Paul Volcker racked up many milestones as chairman of the Federal Reserve from 1979 to 1987. Most notably, he sought to reverse the inflationary slide of the U.S. by pushing for higher interest rates.
Following Volcker’s death on December 8, 2019, because of complications from prostate cancer, The Washington Post noted that the 92-year-old “left as deep an imprint on the U.S. economy and financial system as has anyone of his generation.”
In honor of Volcker, we recount and remember the important ways he helped shape the economic landscape as we know it.
Volcker’s Gold Market Ties
Even before he assumed the Fed chairmanship, Paul Volcker played a critical role in the gold market. Volcker, then an official at the U.S. Treasury Department, firmly recommended in 1971 that President Richard Nixon remove the U.S. from the gold standard, The Post’s obituary reports.
“In 1971, international investors were dumping dollars, pushing down their [appeal in] the global currency market, and throwing into question the longstanding practice of making dollars convertible to gold at a fixed rate,” relates The Post.
In response, Volcker and George Shultz, then a White House aide, trekked to the Oval Office to urge that Nixon immediately give up the gold standard. Following a powwow from August 13 to 15, 1971, at the Camp David presidential retreat, Nixon embraced Volcker’s advice, opting “to abandon what had been a bedrock of the global financial system,” according to The Post. Volcker and others insisted that “maintaining the dollar’s peg to the price of gold was an untenable policy.”
Nixon announced the gold-standard decision August 15, 1971, on national TV.
After Volcker’s death, Ed Conway, economics editor for the United Kingdom’s Sky News, wrote that eliminating the gold standard “was perhaps the single most important economic decision of the postwar era.”
“It brought an end to fixed exchange rates and ushered in a new era, where a government’s currency was worth what people thought it should be worth, rather than a certain weight of gold,” Conway wrote.
The Impact of Volcker’s “New Order”
So why the change in direction? The international financial system established at Bretton Woods, New Hampshire, at the tail end of World War II had crumbled, so Volcker “led the creation of a new order, in which the values of currencies would float freely against each other,” The Post reports. This new order demanded an exit from the gold standard.
“The dollar [was] at the center of the financial system, convertible into gold, with other countries having a fixed exchange rate against the dollar. That whole framework had come under great pressure, and it was clear that something had to be done,” Volcker recalled.
Volcker explained that amid an environment of continuing inflation, the U.S. had to grapple with the reality that the international monetary system had to be altered. One of the vehicles for doing that: suspension of the ability to convert U.S. dollars to gold.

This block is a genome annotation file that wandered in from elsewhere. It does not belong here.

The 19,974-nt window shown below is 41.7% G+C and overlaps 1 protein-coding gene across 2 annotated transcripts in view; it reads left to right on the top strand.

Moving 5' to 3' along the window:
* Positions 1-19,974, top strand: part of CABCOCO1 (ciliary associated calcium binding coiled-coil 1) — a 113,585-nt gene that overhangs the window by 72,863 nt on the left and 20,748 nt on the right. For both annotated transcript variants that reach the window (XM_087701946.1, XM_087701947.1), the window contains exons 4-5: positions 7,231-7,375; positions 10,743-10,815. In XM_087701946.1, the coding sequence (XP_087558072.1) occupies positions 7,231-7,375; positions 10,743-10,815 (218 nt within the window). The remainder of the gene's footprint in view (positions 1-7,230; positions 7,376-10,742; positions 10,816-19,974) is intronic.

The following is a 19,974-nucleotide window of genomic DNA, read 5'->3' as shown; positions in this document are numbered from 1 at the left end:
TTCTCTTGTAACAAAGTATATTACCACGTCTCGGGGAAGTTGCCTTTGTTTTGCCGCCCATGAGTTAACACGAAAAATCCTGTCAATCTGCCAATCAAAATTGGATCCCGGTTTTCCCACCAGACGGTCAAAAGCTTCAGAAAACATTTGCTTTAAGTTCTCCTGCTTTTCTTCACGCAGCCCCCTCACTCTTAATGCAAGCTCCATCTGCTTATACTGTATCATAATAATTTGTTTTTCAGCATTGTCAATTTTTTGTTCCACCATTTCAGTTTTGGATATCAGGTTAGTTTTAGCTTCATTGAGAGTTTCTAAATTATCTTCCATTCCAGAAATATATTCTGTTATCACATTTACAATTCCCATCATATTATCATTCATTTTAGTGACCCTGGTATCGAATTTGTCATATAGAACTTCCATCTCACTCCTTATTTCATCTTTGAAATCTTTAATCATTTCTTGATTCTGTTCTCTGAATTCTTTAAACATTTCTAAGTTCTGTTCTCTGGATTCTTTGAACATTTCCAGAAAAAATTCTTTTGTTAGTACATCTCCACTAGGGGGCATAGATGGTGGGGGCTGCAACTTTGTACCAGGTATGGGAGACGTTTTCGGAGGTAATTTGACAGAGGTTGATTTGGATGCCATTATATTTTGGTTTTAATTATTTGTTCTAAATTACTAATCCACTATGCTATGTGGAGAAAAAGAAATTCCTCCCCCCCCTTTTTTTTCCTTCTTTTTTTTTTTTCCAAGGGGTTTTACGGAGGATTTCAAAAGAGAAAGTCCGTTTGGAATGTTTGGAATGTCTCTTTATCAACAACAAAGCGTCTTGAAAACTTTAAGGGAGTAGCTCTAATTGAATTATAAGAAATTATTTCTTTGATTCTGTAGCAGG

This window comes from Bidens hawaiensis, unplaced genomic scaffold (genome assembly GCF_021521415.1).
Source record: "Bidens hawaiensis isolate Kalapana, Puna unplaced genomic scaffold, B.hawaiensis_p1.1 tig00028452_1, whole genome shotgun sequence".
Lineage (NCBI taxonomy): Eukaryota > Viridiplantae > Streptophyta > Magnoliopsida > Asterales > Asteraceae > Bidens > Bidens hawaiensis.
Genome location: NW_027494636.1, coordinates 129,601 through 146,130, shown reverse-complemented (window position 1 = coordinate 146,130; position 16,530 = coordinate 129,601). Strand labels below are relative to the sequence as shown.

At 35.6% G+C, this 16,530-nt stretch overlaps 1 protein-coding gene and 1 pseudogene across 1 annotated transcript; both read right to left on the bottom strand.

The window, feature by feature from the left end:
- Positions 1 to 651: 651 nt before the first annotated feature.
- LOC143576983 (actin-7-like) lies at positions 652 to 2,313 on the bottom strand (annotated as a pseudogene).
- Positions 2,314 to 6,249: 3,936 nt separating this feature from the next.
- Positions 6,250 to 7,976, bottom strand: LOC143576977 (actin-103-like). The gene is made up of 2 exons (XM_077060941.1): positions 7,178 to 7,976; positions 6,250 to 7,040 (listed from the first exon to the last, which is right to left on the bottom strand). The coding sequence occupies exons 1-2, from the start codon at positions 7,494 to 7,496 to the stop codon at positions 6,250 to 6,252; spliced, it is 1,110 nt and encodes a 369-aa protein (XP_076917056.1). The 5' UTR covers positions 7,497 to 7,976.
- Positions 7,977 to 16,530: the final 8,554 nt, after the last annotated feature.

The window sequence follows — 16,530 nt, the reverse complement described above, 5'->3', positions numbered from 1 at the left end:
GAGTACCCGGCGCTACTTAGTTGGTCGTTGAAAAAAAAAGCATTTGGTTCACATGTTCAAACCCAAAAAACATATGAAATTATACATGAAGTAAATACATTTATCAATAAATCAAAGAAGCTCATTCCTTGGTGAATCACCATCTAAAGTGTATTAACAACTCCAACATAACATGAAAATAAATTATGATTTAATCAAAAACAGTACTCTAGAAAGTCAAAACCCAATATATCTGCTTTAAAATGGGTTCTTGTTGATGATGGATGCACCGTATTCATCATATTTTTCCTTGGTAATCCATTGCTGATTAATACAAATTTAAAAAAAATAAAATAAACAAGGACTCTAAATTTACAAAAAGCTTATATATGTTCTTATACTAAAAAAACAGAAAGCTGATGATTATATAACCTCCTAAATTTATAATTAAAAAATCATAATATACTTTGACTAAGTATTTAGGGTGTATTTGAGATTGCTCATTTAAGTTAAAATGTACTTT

“Foreign governments could no longer exchange their dollars for gold; in effect, the international monetary system turned into a fiat one,” according to a Federal Reserve history of this historic occasion.
The suspension, enacted by Nixon, soon led to the end of the Bretton Woods–designed monetary system.
After Volcker, the Gold Standard Debate Continues
Volcker ultimately credited Arthur Burns, then chairman of the Fed, with vigorously arguing for the abandonment of the gold standard. “It was not a permanent solution, in my mind, but it was a necessary transitional step,” Volcker recalled.
Volcker, who once referred to himself an enemy of gold, said he was surprised that Nixon and Secretary of the Treasury John Connally conveyed suspension of the gold standard as a “great triumph.”
“This was America exhibiting its strength and power, dealing with speculative pressures in an appropriate way and seizing the moment to deal with the price question at home…. The economy responded favorably; the stock market responded favorably,” Volcker said. “There had been very ominous predictions of what would happen to the stock market. The stock market went up instead of down.”
Still, some critics remain displeased with Volcker’s advocacy for getting rid of the gold standard, in part because the U.S. economy continued to reel even after Nixon’s 1971 anti-inflationary moves.
Today, some politicians and analysts would like to see the U.S. return to the gold standard, though. “A gold standard is [one] avenue, among others, to restore our trust in government, by appropriately constraining the discretionary power of government,” the libertarian-oriented Cato Institute think tank has argued.
Call U.S. Money Reserve at 1-844-307-1589 to learn more about the gold standard or changes in today’s gold market.